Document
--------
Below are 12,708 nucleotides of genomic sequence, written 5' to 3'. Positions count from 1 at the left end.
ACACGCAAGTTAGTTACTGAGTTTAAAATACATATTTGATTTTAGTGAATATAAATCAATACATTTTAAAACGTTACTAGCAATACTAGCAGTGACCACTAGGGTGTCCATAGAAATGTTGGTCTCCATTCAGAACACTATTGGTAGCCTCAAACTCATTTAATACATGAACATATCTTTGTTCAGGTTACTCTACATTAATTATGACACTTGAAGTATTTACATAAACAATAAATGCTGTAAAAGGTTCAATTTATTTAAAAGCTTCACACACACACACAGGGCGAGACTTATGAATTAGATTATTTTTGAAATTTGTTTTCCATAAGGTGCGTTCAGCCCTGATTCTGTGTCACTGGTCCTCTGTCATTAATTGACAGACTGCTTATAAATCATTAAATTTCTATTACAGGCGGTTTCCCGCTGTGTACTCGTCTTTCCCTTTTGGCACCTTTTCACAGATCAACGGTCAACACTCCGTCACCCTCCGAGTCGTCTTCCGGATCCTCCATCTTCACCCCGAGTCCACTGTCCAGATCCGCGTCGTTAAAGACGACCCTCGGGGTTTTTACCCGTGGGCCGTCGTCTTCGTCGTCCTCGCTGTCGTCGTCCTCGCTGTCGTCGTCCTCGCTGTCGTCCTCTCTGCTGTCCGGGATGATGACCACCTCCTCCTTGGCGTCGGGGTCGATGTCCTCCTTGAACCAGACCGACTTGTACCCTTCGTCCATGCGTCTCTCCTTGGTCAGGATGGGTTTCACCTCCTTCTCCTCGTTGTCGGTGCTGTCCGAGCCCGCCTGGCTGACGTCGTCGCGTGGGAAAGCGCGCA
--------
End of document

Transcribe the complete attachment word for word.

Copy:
Below are 12,708 nucleotides of genomic sequence, written 5' to 3'. Positions count from 1 at the left end.
ACACGCAAGTTAGTTACTGAGTTTAAAATACATATTTGATTTTAGTGAATATAAATCAATACATTTTAAAACGTTACTAGCAATACTAGCAGTGACCACTAGGGTGTCCATAGAAATGTTGGTCTCCATTCAGAACACTATTGGTAGCCTCAAACTCATTTAATACATGAACATATCTTTGTTCAGGTTACTCTACATTAATTATGACACTTGAAGTATTTACATAAACAATAAATGCTGTAAAAGGTTCAATTTATTTAAAAGCTTCACACACACACACAGGGCGAGACTTATGAATTAGATTATTTTTGAAATTTGTTTTCCATAAGGTGCGTTCAGCCCTGATTCTGTGTCACTGGTCCTCTGTCATTAATTGACAGACTGCTTATAAATCATTAAATTTCTATTACAGGCGGTTTCCCGCTGTGTACTCGTCTTTCCCTTTTGGCACCTTTTCACAGATCAACGGTCAACACTCCGTCACCCTCCGAGTCGTCTTCCGGATCCTCCATCTTCACCCCGAGTCCACTGTCCAGATCCGCGTCGTTAAAGACGACCCTCGGGGTTTTTACCCGTGGGCCGTCGTCTTCGTCGTCCTCGCTGTCGTCGTCCTCGCTGTCGTCGTCCTCGCTGTCGTCCTCTCTGCTGTCCGGGATGATGACCACCTCCTCCTTGGCGTCGGGGTCGATGTCCTCCTTGAACCAGACCGACTTGTACCCTTCGTCCATGCGTCTCTCCTTGGTCAGGATGGGTTTCACCTCCTTCTCCTCGTTGTCGGTGCTGTCCGAGCCCGCCTGGCTGACGTCGTCGCGTGGGAAAGCGCGCA